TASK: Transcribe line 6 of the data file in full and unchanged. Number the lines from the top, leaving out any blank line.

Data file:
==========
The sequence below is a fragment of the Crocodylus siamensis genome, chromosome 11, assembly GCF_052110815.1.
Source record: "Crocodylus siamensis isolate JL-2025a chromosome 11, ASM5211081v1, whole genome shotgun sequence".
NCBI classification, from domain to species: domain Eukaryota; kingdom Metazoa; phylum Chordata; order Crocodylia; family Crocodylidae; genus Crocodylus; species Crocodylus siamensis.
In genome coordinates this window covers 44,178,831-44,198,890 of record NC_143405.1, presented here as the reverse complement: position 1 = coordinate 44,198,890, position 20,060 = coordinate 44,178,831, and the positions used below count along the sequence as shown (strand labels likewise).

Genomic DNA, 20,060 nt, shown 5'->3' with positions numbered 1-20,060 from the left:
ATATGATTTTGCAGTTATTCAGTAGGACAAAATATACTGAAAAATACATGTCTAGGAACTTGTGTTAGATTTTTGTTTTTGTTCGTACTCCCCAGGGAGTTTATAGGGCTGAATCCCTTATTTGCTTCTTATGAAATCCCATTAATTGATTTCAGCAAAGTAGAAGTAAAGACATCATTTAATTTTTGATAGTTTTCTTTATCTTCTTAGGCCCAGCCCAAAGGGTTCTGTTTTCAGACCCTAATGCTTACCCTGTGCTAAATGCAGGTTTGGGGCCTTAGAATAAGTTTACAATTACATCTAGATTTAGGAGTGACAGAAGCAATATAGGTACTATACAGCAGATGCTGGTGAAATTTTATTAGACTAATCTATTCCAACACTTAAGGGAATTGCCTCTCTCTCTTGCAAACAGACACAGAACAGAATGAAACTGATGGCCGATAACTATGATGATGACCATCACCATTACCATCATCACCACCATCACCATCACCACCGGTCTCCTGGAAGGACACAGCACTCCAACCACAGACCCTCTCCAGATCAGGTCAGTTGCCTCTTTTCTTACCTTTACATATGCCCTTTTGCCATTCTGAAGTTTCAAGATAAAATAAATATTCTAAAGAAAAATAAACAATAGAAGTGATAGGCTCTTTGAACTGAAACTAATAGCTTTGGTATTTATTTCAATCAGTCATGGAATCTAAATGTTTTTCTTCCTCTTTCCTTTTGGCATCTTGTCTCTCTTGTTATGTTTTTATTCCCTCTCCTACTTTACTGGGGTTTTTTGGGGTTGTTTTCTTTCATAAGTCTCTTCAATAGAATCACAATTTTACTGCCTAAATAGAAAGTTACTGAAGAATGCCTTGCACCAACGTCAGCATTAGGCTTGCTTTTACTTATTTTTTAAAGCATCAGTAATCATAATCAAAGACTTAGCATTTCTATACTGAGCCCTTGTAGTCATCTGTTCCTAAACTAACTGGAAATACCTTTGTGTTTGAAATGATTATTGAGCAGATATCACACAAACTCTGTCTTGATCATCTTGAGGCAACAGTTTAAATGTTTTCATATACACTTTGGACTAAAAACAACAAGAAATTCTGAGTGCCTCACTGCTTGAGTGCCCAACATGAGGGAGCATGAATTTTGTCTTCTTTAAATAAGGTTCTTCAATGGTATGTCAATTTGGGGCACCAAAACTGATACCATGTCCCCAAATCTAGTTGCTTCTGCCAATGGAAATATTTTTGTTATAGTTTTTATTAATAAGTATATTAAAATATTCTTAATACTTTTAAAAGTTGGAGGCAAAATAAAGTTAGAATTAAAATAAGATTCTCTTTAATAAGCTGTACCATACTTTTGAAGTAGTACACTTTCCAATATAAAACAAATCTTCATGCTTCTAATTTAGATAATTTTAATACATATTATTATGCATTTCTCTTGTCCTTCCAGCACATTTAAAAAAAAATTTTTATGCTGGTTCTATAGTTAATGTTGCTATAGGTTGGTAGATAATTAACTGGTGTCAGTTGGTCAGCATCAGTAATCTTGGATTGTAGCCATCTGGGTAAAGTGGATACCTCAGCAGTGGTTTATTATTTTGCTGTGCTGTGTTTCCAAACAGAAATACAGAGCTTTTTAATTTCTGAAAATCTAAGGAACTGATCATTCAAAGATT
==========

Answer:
ATATGATTTTGCAGTTATTCAGTAGGACAAAATATACTGAAAAATACATGTCTAGGAACTTGTGTTAGATTTTTGTTTTTGTTCGTACTCCCCAGGGAGTTTATAGGGCTGAATCCCTTATTTGCTTCTTATGAAATCCCATTAATTGATTTCAGCAAAGTAGAAGTAAAGACATCATTTAATTTTTGATAGTTTTCTTTATCTTCTTAGGCCCAGCCCAAAGGGTTCTGTTTTCAGACCCTAATGCTTACCCTGTGCTAAATGCAGGTTTGGGGCCTTAGAATAAGTTTACAATTACATCTAGATTTAGGAGTGACAGAAGCAATATAGGTACTATACAGCAGATGCTGGTGAAATTTTATTAGACTAATCTATTCCAACACTTAAGGGAATTGCCTCTCTCTCTTGCAAACAGACACAGAACAGAATGAAACTGATGGCCGATAACTATGATGATGACCATCACCATTACCATCATCACCACCATCACCATCACCACCGGTCTCCTGGAAGGACACAGCACTCCAACCACAGACCCTCTCCAGATCAGGTCAGTTGCCTCTTTTCTTACCTTTACATATGCCCTTTTGCCATTCTGAAGTTTCAAGATAAAATAAATATTCTAAAGAAAAATAAACAATAGAAGTGATAGGCTCTTTGAACTGAAACTAATAGCTTTGGTATTTATTTCAATCAGTCATGGAATCTAAATGTTTTTCTTCCTCTTTCCTTTTGGCATCTTGTCTCTCTTGTTATGTTTTTATTCCCTCTCCTACTTTACTGGGGTTTTTTGGGGTTGTTTTCTTTCATAAGTCTCTTCAATAGAATCACAATTTTACTGCCTAAATAGAAAGTTACTGAAGAATGCCTTGCACCAACGTCAGCATTAGGCTTGCTTTTACTTATTTTTTAAAGCATCAGTAATCATAATCAAAGACTTAGCATTTCTATACTGAGCCCTTGTAGTCATCTGTTCCTAAACTAACTGGAAATACCTTTGTGTTTGAAATGATTATTGAGCAGATATCACACAAACTCTGTCTTGATCATCTTGAGGCAACAGTTTAAATGTTTTCATATACACTTTGGACTAAAAACAACAAGAAATTCTGAGTGCCTCACTGCTTGAGTGCCCAACATGAGGGAGCATGAATTTTGTCTTCTTTAAATAAGGTTCTTCAATGGTATGTCAATTTGGGGCACCAAAACTGATACCATGTCCCCAAATCTAGTTGCTTCTGCCAATGGAAATATTTTTGTTATAGTTTTTATTAATAAGTATATTAAAATATTCTTAATACTTTTAAAAGTTGGAGGCAAAATAAAGTTAGAATTAAAATAAGATTCTCTTTAATAAGCTGTACCATACTTTTGAAGTAGTACACTTTCCAATATAAAACAAATCTTCATGCTTCTAATTTAGATAATTTTAATACATATTATTATGCATTTCTCTTGTCCTTCCAGCACATTTAAAAAAAAATTTTTATGCTGGTTCTATAGTTAATGTTGCTATAGGTTGGTAGATAATTAACTGGTGTCAGTTGGTCAGCATCAGTAATCTTGGATTGTAGCCATCTGGGTAAAGTGGATACCTCAGCAGTGGTTTATTATTTTGCTGTGCTGTGTTTCCAAACAGAAATACAGAGCTTTTTAATTTCTGAAAATCTAAGGAACTGATCATTCAAAGATT